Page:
Turning Over a New Academic Leaf
Students reflect on changing their minds and career ambitions in college.
Somewhere beyond the veil of sleep, the implacable shrill of my alarm yanked me back into consciousness. Without my knowledge, my hands went searching for the source of the sound, hoping to silence it before my brain kicked back into gear. Cruelly, my last-night self had set my phone out of reach. I groaned a small protest and righted myself, letting the fog clear from my weary eyes.
Ignoring the dirty looks from fellow late-night studiers, I silenced my alarm and opened my laptop to the wonderful world of chemical reaction rates. I tried to ignore the desolate face that stared back through the reflection on my computer screen —a face that would much rather be sleeping, or doing anything, really, than chugging through calculations of the chemical variety. I had hoped that a brief library nap would imbue me with some newfound love for chemistry. After twenty minutes of aimless staring and scrolling through The Principles of Modern Chemistry, I concluded that it hadn’t. I set a new alarm and let the couch cradle me to rest.
Coming into Dartmouth, I was set on completing the pre-med track. Just last week, I dropped out of CHEM 6, “General Chemistry II,” a key part of the pre-medical curriculum. After many nights struggling to stay focused on reaction rates and valence levels, I realized that the pre-med path just wasn’t for me.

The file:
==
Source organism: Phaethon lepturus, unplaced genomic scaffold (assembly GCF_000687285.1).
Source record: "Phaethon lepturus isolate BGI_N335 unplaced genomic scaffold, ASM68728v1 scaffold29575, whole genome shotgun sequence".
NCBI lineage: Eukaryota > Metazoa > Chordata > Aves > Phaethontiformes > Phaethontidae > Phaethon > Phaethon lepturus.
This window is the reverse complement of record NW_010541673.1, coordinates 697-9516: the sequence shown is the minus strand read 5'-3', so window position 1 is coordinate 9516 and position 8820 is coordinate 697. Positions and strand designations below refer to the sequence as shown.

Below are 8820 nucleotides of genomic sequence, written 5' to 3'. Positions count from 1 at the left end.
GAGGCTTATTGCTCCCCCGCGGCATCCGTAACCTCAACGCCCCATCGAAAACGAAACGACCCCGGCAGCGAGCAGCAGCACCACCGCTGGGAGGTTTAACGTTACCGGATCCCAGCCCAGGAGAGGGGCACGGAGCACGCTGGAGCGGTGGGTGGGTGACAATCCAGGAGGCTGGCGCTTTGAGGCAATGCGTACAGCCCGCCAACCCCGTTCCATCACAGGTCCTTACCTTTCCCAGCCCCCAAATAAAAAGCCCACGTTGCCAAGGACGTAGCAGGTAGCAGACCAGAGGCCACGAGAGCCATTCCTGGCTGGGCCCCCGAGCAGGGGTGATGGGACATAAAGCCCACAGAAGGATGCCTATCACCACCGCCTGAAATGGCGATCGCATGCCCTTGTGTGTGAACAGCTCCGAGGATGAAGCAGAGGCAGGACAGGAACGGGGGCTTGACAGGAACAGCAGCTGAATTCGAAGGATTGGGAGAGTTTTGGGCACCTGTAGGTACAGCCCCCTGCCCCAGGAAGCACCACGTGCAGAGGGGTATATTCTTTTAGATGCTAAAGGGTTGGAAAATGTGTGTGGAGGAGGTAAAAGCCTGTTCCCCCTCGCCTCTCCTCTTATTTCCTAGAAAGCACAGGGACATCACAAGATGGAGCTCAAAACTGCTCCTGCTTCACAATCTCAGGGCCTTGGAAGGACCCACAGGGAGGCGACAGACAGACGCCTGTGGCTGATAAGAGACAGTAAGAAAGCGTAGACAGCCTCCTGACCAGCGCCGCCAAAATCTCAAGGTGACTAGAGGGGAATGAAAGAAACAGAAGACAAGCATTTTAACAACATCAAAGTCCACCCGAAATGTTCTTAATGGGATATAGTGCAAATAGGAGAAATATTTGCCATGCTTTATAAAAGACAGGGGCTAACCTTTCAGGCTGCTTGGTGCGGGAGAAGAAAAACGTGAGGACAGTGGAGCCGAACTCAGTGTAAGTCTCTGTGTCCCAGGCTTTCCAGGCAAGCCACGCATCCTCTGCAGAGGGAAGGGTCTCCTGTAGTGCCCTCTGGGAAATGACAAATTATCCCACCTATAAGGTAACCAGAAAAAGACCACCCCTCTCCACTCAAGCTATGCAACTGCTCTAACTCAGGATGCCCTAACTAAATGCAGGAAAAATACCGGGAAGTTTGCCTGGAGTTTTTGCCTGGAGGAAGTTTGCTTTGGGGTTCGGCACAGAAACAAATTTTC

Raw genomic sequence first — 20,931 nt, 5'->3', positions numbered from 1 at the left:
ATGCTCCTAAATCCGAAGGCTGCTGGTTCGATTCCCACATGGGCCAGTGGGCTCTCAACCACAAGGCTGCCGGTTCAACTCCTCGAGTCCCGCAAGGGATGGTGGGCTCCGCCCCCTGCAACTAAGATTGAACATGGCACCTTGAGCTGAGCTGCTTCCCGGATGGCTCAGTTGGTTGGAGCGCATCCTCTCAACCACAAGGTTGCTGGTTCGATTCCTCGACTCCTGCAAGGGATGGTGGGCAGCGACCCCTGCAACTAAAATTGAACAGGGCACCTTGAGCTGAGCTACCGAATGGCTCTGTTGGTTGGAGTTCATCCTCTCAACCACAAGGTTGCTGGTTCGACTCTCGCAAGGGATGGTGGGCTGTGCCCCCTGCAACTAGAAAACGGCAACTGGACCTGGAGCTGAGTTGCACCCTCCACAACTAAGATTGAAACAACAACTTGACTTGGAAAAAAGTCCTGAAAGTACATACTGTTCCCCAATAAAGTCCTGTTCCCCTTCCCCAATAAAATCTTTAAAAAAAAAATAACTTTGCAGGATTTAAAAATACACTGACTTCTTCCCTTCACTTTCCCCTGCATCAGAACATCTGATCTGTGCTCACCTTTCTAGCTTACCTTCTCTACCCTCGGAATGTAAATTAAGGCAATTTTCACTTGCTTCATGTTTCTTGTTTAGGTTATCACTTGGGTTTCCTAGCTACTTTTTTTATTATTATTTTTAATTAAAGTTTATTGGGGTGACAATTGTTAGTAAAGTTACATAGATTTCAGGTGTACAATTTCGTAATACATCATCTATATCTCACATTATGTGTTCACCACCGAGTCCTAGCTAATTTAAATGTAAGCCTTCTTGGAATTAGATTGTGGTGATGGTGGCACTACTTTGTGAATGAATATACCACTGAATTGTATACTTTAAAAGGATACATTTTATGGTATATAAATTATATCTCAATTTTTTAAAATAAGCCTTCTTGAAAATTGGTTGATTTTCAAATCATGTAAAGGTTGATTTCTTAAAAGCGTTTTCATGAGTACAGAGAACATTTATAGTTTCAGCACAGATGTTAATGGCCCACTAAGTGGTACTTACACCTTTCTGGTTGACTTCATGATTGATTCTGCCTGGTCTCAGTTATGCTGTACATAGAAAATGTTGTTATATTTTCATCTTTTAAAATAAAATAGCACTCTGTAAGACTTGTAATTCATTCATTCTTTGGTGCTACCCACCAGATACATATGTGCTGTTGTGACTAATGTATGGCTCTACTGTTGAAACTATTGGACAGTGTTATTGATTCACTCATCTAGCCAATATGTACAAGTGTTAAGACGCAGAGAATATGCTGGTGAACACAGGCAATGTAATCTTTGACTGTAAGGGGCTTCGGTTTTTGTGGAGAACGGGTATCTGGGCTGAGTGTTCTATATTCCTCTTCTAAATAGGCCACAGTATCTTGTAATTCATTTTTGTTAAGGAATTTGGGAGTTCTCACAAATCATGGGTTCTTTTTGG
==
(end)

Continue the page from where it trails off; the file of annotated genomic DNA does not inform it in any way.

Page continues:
Most of us come into college with at least an inkling of what we will do with our time here and beyond. For some people, those plans follow through. For others — myself included — plans change. It’s not a bad thing, but for people gearing up to enter the workforce, deviating from the path they had laid out for themselves can be a harrowing decision. This week, I spoke to a few Dartmouth students who took the leap.
Aislinn Mitcham ’23 is now a psychology major on her way through the pre-med track. But coming into Dartmouth, she had her mind set on engineering.
“I kept my head down, didn’t really look at any other options, because I had just decided that’s what I was going to be,” Mitcham said.
In high school, Mitcham was a top student in math and STEM classes. She wanted to use those talents to help people, and she believed that becoming an environmental engineer would fulfill that goal. Despite the fact that she had no real passion for engineering in particular, she set out on the engineering track, using her freshman year to fulfill all of its prerequisites. It wasn’t until COVID caused her to take her sophomore fall off that she had time to explore any other options. During her off term, Mitcham worked as a vet tech, exploring veterinary medicine and putting her love for animals to good use. For her, it was both a break and a period of reflection.
“I think just having that pause, and getting a little view inside medicine… that’s what made me realize I might want to be a doctor,” Mitcham said.
Mitcham’s switch to medicine wasn’t immediate. Coming back to Dartmouth for 20W, Mitcham tried her hand at both engineering and pre-med courses. But by then, her choice had become clear.
“Even when I was struggling through Bio 14, I could still see the light at the end of the tunnel, and why it was worth struggling for, versus for engineering 22, I just really couldn’t see the bigger picture for it, and didn’t really have the passion to keep struggling to do well in the class,” she said.